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Ransomware Gang Hacks Ecuador’s Largest Private Bank, Ministry Of Finance

Ransomware Gang Hacks Ecuador’s Largest Private Bank, Ministry Of Finance

A hacking group called ‘Hotarus Corp’ has hacked Ecuador’s Ministry of Finance and the country’s largest bank, Banco Pichincha, where they claim to have stolen internal data.

The ransomware gang first targeted Ecuador’s Ministry of Finance, the Ministerio de Economía y Finanzas de Ecuador, where they deployed a PHP-based ransomware strain to encrypt a site hosting an online course.

Ministerio de Economía y Finanzas de Ecuador website
Ministerio de Economía y Finanzas de Ecuador website

Germán Fernández told BleepingComputer that the threat actors are using a commodity PHP ransomware called Ronggolawe (or AwesomeWare) to encrypt the site’s contents.

Also Read: How Bank Disclosure Of Customer Information Work For Security

Soon after the attack, the threat actors released a text file containing 6,632 login names and hashed password combinations on a hacker forum.

Leaked login info for the Ministry of Finance
Leaked login info for the Ministry of Finance

The ransomware gang told BleepingComputer that they have stolen “sensitive ministry information, emails, employee information, contracts.”

Targeted Banco Pichincha next

After the Ministry of Finance attack, Hotarus Corp hacked Ecuador’s largest private bank, Banco Pichincha.

The bank has confirmed the attack in an official statement but states that it was a hacked marketing partner and not their internal systems.

Banco Pichincha goes on to say that the attackers used the compromised platform to send phishing emails to customers to attempt to steal sensitive information to carry out “illegitimate transactions.”

The bank’s full translated statement can be read below.

“We are committed to protecting the privacy of our customers’ data. We know that there was unauthorized access to the systems of a provider that provides marketing services for the Pichincha Miles program. In relation to this information leak, and based on an extensive investigation, we have found no evidence of damage or access to the Bank’s systems and, therefore, the security of our clients’ financial resources is not compromised.

We know that, through a fraudulent email, the attacker sends communications on behalf of Banco Pichincha to some clients of said program in order to obtain information necessary to carry out illegitimate transactions. We remind our clients that we never request sensitive data such as: users, passwords, card or account data, through the phone, email, social networks or text messages.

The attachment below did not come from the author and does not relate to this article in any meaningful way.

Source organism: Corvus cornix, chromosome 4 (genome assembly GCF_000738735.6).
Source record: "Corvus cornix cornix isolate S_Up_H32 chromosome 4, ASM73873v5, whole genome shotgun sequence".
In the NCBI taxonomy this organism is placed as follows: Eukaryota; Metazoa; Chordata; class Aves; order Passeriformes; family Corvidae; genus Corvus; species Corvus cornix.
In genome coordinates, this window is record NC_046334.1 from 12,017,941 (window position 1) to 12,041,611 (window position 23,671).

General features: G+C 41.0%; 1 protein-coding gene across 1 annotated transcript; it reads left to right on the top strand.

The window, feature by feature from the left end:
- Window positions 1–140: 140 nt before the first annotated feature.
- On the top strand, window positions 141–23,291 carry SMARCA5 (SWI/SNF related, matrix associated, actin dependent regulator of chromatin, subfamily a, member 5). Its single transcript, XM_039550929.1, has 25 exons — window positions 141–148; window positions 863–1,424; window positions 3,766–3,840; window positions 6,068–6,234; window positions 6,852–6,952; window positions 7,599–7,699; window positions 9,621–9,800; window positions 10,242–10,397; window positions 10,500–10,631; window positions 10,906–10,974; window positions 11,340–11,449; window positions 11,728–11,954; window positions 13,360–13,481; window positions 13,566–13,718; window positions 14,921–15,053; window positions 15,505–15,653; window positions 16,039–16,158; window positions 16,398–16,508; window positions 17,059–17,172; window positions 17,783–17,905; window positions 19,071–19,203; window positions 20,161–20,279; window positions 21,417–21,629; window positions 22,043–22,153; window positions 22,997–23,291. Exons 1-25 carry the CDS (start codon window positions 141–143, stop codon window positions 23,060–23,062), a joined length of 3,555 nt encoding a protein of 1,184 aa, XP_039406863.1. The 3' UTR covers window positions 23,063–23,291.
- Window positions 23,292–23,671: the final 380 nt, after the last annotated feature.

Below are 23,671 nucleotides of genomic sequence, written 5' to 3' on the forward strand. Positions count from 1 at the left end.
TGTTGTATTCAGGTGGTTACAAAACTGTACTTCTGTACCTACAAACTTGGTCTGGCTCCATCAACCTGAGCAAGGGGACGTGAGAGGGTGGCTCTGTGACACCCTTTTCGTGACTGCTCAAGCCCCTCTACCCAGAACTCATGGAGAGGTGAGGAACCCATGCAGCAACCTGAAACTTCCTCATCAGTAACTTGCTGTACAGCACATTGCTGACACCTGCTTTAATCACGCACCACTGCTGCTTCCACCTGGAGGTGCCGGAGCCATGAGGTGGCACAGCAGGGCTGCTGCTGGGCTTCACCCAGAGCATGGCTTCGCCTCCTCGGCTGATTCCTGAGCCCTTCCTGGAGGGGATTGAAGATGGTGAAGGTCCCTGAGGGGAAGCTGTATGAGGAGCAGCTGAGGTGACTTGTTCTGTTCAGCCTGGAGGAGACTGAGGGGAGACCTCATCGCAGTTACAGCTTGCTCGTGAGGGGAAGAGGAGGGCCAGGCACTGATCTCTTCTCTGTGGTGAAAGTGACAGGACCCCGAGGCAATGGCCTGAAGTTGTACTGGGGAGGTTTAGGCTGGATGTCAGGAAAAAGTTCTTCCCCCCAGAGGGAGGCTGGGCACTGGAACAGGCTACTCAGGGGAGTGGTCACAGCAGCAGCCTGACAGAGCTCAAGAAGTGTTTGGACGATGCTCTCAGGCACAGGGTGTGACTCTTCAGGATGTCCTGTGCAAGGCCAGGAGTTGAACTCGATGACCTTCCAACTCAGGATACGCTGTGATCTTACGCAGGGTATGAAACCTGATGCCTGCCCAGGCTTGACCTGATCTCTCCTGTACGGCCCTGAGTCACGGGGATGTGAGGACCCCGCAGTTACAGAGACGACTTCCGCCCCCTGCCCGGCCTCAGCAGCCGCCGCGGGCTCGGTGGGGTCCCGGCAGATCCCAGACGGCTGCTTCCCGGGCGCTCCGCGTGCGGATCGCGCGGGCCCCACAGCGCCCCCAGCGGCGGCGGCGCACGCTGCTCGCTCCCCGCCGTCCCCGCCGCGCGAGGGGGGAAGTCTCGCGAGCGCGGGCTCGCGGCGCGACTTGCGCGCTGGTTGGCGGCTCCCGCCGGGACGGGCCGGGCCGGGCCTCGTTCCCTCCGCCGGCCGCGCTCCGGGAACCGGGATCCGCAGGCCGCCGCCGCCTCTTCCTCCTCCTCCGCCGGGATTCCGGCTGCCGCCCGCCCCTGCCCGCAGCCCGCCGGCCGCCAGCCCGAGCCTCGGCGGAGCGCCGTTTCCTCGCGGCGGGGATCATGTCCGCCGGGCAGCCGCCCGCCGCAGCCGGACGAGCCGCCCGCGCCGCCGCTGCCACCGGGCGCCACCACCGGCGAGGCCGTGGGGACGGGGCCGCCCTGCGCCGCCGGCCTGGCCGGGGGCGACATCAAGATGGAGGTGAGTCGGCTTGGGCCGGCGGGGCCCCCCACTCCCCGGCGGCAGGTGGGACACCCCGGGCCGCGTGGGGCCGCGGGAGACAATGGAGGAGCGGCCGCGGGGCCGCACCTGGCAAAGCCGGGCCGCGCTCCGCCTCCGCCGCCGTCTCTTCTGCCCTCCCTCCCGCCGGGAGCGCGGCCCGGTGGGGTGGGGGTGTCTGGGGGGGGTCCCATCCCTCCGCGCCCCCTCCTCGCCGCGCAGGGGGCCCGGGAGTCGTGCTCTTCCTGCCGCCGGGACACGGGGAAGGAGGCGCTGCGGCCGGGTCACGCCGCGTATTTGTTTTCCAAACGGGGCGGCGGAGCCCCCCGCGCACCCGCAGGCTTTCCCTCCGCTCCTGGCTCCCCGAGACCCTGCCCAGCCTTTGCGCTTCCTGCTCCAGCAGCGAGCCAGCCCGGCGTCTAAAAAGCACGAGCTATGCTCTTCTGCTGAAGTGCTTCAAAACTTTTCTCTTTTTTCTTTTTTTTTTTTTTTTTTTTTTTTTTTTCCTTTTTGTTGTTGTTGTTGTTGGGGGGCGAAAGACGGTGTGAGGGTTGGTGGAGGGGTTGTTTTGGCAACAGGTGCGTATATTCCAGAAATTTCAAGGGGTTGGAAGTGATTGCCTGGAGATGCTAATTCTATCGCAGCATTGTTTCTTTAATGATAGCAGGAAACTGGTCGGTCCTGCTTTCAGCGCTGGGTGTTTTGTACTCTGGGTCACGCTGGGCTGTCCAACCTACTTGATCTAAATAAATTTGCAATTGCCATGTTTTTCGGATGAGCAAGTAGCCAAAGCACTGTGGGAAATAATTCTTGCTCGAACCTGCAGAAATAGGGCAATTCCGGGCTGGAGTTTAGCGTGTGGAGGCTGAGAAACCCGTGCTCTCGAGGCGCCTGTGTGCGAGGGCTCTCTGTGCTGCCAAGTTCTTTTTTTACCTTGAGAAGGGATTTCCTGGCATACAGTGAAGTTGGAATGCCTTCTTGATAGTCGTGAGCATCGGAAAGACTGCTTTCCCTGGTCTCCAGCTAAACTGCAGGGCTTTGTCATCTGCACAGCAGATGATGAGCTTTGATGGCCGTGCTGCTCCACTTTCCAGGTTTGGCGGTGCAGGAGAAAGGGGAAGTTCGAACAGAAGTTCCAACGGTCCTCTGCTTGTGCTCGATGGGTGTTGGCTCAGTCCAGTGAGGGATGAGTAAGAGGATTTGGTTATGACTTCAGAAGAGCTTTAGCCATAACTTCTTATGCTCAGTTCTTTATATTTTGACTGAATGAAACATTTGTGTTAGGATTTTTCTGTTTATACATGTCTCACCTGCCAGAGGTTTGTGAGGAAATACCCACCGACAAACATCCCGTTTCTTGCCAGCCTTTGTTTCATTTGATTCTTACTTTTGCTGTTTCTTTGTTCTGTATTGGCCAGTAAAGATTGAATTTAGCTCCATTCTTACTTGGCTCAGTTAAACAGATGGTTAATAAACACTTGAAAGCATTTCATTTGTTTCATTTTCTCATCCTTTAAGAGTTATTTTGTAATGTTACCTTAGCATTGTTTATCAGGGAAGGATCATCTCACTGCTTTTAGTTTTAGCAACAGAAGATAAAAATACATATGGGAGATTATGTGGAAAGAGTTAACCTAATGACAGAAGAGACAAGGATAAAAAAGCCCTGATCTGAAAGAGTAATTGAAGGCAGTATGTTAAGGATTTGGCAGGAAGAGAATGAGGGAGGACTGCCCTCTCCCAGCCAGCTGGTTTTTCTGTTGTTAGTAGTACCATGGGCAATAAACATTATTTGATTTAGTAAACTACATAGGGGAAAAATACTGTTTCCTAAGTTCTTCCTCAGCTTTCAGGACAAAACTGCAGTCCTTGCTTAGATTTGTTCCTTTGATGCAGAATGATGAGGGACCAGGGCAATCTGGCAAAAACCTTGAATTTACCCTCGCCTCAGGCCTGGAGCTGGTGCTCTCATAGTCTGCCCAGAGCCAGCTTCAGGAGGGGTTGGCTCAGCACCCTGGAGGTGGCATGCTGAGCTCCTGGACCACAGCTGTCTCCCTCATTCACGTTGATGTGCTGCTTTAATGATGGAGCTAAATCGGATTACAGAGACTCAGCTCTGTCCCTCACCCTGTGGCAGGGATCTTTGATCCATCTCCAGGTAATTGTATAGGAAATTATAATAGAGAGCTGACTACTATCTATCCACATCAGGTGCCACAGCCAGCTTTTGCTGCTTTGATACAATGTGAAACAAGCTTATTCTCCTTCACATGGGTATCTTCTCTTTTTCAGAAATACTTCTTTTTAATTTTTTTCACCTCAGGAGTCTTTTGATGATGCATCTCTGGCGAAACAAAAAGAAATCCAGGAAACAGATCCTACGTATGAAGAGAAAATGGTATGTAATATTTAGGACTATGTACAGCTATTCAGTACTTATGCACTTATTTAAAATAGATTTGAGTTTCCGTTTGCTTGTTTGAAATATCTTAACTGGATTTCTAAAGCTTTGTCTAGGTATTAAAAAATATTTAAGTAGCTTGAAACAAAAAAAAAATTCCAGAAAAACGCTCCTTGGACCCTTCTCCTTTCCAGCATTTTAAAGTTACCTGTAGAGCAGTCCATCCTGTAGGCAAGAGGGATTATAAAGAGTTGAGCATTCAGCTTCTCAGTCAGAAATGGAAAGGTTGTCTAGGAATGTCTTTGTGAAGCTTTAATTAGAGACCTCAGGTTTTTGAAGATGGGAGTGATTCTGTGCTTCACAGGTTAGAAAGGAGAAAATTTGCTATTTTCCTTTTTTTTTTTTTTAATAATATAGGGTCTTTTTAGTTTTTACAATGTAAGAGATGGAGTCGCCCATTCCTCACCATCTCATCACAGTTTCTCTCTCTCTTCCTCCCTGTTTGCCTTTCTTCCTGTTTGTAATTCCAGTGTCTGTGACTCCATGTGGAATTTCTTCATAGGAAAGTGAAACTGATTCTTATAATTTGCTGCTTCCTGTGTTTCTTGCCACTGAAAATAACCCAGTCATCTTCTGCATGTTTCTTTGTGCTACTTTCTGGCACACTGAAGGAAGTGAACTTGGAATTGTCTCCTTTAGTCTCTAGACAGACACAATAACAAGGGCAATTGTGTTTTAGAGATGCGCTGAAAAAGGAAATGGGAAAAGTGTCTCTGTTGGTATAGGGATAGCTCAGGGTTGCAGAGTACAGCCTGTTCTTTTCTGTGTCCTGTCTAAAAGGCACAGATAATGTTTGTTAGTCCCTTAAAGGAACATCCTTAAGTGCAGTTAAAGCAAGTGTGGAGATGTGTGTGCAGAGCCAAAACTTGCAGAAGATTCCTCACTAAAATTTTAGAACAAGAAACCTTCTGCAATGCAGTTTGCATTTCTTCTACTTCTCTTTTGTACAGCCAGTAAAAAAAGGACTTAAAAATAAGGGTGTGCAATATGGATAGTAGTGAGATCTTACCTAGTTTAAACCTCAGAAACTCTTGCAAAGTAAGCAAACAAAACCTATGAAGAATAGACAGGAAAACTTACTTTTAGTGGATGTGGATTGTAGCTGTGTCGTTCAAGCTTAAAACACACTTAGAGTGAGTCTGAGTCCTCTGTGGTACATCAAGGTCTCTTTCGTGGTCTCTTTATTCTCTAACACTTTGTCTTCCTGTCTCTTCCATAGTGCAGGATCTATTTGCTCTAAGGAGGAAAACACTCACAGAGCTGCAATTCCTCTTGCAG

We are taking measures to prevent and mitigate these types of situations related to the handling of data by our providers. We understand and share the concerns of the people whose information has been exposed, and we ratify our commitment to their security.” – Banco Pichincha

In an interview with BleepingComputer, the hacking group disputes the bank’s statement and says they used the marketing company’s attack as a launchpad into the bank’s internal systems. They then stole data and deployed ransomware to encrypt devices.

“Look at the attack on the bank, initially on a company that develops web applications and marketing to the bank, after analyzing codes and data it gave us the opportunity to access the bank’s internal systems, it was where we used a ransomware, extracting all the possible information.”

“Once inside we found vulnerabilities in their applications exploits in ftp and rdp ports which helped us to escalate privileges,” the threat actors told BleepingComputer.

Through this attack, the hacking group claims to have stolen “31,636,026 Million customer records & 58,456 Sensitive system records,” including credit card numbers.

As proof of their attack, the hacking group shared various images of the allegedly stolen data, including the following folder of files.

Allegedly stolen data from Banco Pichincha
Allegedly stolen data from Banco Pichincha

BleepingComputer has not been able to verify the threat actors’ claims of stealing data from the Ministry of Finance or Banco Pichincha.

Also Read: Data Protection Framework: Practical Guidance For Businesses

In it for the money

The threat actors have told BleepingComputer that they are performing these attacks solely for the money.

They state that they are not currently selling the data stolen from the Ministry of Finance but are in the process of selling credit cards they claim to have stolen from Banco Pichincha.

“Currently only the bank information is for sale, we have already sold about 37 thousand credit cards to a group dedicated to this, the information will be auctioned or sold initially for 250,000,” a Hotarus Corp operator told BleepingComputer.

We have reached out to Ecuador’s Ministry of Finance and Banco Pichincha to learn more about the attacks but have not heard back at this time.



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